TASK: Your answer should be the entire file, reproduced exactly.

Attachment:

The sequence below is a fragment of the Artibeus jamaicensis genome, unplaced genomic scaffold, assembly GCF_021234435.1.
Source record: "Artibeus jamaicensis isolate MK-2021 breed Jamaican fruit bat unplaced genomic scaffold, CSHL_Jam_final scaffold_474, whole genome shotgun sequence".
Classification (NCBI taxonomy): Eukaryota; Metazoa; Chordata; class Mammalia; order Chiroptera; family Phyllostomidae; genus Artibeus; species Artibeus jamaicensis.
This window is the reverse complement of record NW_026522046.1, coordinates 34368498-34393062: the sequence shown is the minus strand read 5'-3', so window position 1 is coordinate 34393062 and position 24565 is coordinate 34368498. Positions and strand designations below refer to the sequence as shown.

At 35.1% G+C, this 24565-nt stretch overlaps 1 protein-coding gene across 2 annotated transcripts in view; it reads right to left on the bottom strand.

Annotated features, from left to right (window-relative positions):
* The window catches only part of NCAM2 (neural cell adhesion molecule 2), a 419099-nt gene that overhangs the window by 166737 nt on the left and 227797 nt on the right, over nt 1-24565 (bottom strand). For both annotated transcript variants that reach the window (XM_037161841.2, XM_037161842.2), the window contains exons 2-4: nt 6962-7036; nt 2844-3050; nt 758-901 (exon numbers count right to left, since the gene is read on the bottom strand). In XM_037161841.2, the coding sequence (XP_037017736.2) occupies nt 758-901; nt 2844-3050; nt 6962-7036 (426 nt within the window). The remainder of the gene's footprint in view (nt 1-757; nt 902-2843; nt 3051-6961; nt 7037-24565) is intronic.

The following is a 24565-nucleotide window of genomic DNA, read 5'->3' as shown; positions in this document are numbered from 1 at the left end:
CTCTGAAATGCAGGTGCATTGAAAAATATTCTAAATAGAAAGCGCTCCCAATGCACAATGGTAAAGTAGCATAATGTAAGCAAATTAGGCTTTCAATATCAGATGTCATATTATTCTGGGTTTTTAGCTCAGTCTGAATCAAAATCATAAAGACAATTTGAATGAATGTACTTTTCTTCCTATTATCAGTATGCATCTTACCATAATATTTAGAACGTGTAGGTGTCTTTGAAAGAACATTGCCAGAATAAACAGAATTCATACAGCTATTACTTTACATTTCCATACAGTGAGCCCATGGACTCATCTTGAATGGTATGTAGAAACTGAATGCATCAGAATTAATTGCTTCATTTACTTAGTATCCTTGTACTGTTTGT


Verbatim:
The sequence below is a fragment of the Artibeus jamaicensis genome, unplaced genomic scaffold, assembly GCF_021234435.1.
Source record: "Artibeus jamaicensis isolate MK-2021 breed Jamaican fruit bat unplaced genomic scaffold, CSHL_Jam_final scaffold_474, whole genome shotgun sequence".
Classification (NCBI taxonomy): Eukaryota; Metazoa; Chordata; class Mammalia; order Chiroptera; family Phyllostomidae; genus Artibeus; species Artibeus jamaicensis.
This window is the reverse complement of record NW_026522046.1, coordinates 34368498-34393062: the sequence shown is the minus strand read 5'-3', so window position 1 is coordinate 34393062 and position 24565 is coordinate 34368498. Positions and strand designations below refer to the sequence as shown.

At 35.1% G+C, this 24565-nt stretch overlaps 1 protein-coding gene across 2 annotated transcripts in view; it reads right to left on the bottom strand.

Annotated features, from left to right (window-relative positions):
* The window catches only part of NCAM2 (neural cell adhesion molecule 2), a 419099-nt gene that overhangs the window by 166737 nt on the left and 227797 nt on the right, over nt 1-24565 (bottom strand). For both annotated transcript variants that reach the window (XM_037161841.2, XM_037161842.2), the window contains exons 2-4: nt 6962-7036; nt 2844-3050; nt 758-901 (exon numbers count right to left, since the gene is read on the bottom strand). In XM_037161841.2, the coding sequence (XP_037017736.2) occupies nt 758-901; nt 2844-3050; nt 6962-7036 (426 nt within the window). The remainder of the gene's footprint in view (nt 1-757; nt 902-2843; nt 3051-6961; nt 7037-24565) is intronic.

The following is a 24565-nucleotide window of genomic DNA, read 5'->3' as shown; positions in this document are numbered from 1 at the left end:
CTCTGAAATGCAGGTGCATTGAAAAATATTCTAAATAGAAAGCGCTCCCAATGCACAATGGTAAAGTAGCATAATGTAAGCAAATTAGGCTTTCAATATCAGATGTCATATTATTCTGGGTTTTTAGCTCAGTCTGAATCAAAATCATAAAGACAATTTGAATGAATGTACTTTTCTTCCTATTATCAGTATGCATCTTACCATAATATTTAGAACGTGTAGGTGTCTTTGAAAGAACATTGCCAGAATAAACAGAATTCATACAGCTATTACTTTACATTTCCATACAGTGAGCCCATGGACTCATCTTGAATGGTATGTAGAAACTGAATGCATCAGAATTAATTGCTTCATTTACTTAGTATCCTTGTACTGTTTGT